Julius Shulman knew how to capture West Coast glamour. Though he is best-known for photographs of modernist architectural masterpieces, especially the idealized private spaces contained within midcentury homes like Pierre Koenig’s Stahl House (also known as Case Study House No. 22), Shulman’s love of Los Angeles sprawled from coffee shops to luxury homes and from community colleges to the majestic Griffith Park. But in his photographic universe, he kept order, with pitch-perfect arrangements of Knoll and Herman Miller furnishings and a meticulously composed vanishing point.
Born in Brooklyn and raised in rural Connecticut until the age of 10, when his family moved to Los Angeles, Shulman maintained his connection to nature while simultaneously documenting a new urban paradigm that was taking shape on the West Coast. Shulman sought spiritual sanctity in the beauty of the physical world—both built and natural—but never in a synagogue. He had no interest in ethno-centrism or Jewish exceptionalism. Yet he maintained close relationships with architects in the progressive modern movement, many of whom were Jewish émigrés from Europe who often found philosophical and professional support from Jewish Americans.
Architects of American synagogues embraced the seismic shift of modernism, and so too did practitioners and patrons of residential and commercial modern design. This generally meant rejecting historical precedent in favor of a forward-thinking visual and spatial vocabulary that valued clean lines and new technologies over fussy ornamentation. When it came time to design a home and studio for himself on a bucolic Hollywood hillside, where Shulman bought a plot in 1947, he hired his friend Raphael Soriano, a Sephardic Jew who immigrated from Rhodes, Greece, to Los Angeles. The project was completed in 1950, and Shulman lived and worked at the property until his death at home on July 15, 2009, at the age of 98.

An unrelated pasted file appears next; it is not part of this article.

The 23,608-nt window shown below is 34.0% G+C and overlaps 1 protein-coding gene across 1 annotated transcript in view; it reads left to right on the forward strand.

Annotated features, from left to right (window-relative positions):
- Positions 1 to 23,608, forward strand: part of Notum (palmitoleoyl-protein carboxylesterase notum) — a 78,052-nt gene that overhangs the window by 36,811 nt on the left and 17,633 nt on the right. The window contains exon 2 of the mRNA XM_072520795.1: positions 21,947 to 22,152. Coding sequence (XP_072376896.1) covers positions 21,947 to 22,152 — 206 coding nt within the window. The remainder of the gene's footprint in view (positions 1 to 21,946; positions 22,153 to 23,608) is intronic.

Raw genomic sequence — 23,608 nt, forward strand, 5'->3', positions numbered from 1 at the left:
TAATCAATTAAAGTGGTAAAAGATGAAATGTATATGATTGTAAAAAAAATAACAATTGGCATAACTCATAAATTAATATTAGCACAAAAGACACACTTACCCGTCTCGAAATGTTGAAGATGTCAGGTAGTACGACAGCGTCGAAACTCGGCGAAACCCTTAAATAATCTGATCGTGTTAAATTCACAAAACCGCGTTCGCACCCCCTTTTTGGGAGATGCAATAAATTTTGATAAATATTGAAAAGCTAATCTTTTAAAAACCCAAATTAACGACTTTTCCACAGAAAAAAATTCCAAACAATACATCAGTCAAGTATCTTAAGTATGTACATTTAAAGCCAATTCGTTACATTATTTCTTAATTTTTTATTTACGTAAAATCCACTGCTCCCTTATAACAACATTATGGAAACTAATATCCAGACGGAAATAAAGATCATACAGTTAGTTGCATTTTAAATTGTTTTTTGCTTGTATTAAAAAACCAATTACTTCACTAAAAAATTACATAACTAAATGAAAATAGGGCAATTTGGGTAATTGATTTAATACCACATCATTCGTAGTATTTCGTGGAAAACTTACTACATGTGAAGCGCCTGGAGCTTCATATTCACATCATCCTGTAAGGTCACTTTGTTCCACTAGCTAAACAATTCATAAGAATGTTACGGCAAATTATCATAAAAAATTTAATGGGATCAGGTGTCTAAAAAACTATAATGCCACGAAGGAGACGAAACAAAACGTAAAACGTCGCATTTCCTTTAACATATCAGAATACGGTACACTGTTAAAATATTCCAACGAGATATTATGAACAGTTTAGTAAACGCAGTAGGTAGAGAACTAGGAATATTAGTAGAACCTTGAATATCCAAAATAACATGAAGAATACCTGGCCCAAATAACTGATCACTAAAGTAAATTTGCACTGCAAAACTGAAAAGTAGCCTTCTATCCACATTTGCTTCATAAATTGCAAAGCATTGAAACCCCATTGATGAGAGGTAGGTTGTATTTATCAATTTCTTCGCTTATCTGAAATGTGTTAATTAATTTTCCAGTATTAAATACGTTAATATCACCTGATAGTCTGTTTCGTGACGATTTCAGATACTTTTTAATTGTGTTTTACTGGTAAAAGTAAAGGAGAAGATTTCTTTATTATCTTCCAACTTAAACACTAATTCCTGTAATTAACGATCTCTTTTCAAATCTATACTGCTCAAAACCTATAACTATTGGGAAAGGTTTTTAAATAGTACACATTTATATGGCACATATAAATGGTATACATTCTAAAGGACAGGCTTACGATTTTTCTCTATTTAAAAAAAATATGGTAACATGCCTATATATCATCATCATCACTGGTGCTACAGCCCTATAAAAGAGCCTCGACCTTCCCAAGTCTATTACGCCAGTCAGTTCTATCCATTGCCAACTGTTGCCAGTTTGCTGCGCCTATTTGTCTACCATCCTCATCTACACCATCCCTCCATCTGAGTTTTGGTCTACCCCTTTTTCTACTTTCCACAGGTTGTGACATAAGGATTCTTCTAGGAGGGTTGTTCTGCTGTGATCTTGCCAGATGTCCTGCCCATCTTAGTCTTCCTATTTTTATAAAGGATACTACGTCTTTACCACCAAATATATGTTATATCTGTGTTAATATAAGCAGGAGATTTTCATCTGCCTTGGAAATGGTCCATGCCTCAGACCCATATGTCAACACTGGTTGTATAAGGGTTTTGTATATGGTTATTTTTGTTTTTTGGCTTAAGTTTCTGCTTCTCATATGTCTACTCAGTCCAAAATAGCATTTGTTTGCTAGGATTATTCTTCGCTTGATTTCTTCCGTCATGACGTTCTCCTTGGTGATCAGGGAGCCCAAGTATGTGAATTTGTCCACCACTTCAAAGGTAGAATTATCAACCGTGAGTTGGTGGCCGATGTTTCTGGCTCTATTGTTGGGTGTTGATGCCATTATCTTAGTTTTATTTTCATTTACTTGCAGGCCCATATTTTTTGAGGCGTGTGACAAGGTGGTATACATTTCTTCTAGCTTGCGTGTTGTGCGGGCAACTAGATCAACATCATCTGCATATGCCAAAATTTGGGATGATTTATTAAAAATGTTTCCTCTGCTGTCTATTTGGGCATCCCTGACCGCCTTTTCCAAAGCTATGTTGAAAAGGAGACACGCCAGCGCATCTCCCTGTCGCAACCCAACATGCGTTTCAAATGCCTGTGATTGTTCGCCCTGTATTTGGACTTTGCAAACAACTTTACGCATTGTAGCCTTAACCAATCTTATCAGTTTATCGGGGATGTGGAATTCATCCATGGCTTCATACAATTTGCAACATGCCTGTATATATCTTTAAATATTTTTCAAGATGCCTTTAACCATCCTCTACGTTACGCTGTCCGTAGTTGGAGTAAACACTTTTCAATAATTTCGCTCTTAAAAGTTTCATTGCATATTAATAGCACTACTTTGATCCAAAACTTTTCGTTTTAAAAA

Although Shulman traveled with his camera and took photographs abroad, two recent books about him reveal new insights into his relationship with his adopted hometown. This spring’s Julius Shulman Los Angeles: The Birth of a Modern Metropolis—which features text by architectural writer Sam Lubell and a forward by Shulman’s daughter Judy McKee—shows how Shulman recorded all corners of L.A. as it went through various boom cycles and forged a new path for cities in the West. Julius Shulman’s Los Angeles draws from a 2007-2008 exhibition of Shulman’s work at Los Angeles Central Library that featured a range of buildings and environments. And Shulman’s legacy is again manifest in several exhibitions associated with the Getty-coordinated citywide series of exhibitions, Pacific Standard Time: Art in L.A. 1945-1980, which continues through April 2012.
For the accompanying slideshow, author Lubell selected images representative of Shulman’s life and work. His commentary is provided in the captions.